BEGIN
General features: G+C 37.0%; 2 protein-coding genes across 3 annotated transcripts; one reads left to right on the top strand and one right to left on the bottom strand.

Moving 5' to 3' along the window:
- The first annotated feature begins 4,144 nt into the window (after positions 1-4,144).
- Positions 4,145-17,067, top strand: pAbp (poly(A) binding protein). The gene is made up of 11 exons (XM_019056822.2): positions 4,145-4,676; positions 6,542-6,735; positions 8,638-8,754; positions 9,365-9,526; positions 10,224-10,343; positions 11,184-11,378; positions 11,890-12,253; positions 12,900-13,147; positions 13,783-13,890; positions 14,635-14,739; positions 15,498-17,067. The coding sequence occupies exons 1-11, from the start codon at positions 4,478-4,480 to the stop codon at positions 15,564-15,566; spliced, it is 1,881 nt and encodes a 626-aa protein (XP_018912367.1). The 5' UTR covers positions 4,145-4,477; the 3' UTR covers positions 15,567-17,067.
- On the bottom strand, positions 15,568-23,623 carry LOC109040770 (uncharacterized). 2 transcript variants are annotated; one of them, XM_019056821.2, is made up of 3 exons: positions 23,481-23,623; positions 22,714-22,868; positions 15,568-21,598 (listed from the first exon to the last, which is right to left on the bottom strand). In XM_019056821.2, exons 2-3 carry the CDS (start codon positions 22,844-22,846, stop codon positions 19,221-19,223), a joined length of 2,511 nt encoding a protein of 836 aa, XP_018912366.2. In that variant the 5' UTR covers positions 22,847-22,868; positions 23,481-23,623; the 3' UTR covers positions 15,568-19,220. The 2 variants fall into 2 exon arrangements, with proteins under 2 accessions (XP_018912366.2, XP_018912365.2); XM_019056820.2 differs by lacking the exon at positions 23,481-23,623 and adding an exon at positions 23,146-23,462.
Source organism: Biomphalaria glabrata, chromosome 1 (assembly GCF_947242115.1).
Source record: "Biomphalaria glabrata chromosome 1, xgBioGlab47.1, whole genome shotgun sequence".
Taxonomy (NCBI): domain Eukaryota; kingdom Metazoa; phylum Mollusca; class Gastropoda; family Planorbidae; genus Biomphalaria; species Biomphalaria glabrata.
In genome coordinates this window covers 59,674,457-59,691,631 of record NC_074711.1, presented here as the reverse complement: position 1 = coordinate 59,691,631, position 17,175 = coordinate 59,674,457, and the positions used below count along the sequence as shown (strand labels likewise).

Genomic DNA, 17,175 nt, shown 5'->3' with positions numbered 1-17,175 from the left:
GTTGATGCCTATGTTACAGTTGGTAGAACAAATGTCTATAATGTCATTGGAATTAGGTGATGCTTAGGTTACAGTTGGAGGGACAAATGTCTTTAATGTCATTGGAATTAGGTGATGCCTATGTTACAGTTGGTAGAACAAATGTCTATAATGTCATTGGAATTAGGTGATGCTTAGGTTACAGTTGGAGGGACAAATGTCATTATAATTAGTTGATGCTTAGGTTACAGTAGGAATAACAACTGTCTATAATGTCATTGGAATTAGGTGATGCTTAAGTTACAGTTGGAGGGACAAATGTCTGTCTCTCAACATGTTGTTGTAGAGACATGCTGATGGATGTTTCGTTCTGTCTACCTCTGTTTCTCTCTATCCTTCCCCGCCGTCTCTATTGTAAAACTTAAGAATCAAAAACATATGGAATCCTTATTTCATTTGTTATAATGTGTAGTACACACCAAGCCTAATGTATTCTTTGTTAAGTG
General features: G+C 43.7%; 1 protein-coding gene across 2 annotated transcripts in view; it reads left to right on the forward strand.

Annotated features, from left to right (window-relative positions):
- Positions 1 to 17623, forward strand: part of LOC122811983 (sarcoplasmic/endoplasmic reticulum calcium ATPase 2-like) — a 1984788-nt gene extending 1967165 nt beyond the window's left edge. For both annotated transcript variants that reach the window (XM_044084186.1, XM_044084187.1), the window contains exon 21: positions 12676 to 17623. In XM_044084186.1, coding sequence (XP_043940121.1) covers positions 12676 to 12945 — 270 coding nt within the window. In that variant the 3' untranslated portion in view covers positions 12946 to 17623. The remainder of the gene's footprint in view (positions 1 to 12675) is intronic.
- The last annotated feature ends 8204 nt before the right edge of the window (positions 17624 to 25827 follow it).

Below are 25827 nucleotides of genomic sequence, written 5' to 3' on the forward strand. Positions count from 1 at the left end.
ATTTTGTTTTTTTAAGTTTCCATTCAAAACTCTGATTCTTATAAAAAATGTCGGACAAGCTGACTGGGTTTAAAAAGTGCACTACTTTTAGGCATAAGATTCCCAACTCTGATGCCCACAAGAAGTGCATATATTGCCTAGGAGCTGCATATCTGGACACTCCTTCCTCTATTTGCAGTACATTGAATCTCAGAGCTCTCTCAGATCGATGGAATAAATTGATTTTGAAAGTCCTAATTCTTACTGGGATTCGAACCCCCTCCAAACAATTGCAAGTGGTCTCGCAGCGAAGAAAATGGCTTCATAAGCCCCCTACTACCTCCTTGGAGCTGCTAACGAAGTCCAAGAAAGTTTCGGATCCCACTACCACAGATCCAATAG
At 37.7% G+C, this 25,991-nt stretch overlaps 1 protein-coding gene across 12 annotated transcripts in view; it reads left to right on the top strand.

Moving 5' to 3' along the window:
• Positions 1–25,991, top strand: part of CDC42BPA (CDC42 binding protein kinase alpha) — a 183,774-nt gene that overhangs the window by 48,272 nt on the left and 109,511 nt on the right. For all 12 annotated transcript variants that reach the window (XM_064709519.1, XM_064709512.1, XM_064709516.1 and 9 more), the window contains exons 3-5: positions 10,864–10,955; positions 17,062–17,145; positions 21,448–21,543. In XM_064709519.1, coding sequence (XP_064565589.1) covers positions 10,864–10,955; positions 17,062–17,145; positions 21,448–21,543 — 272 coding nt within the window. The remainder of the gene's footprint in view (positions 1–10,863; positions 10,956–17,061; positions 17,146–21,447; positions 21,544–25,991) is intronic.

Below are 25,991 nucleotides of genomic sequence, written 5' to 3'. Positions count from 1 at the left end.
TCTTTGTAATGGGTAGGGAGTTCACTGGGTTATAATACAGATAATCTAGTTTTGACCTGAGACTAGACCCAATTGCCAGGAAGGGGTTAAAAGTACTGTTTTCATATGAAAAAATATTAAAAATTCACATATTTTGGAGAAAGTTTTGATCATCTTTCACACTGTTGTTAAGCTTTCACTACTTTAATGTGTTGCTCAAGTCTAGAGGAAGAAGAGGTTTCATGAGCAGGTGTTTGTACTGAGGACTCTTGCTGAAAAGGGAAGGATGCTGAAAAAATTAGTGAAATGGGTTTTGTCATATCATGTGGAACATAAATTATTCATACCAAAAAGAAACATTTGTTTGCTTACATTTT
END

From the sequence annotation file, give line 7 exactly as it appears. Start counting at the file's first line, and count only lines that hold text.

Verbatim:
Source record: "Biomphalaria glabrata chromosome 1, xgBioGlab47.1, whole genome shotgun sequence".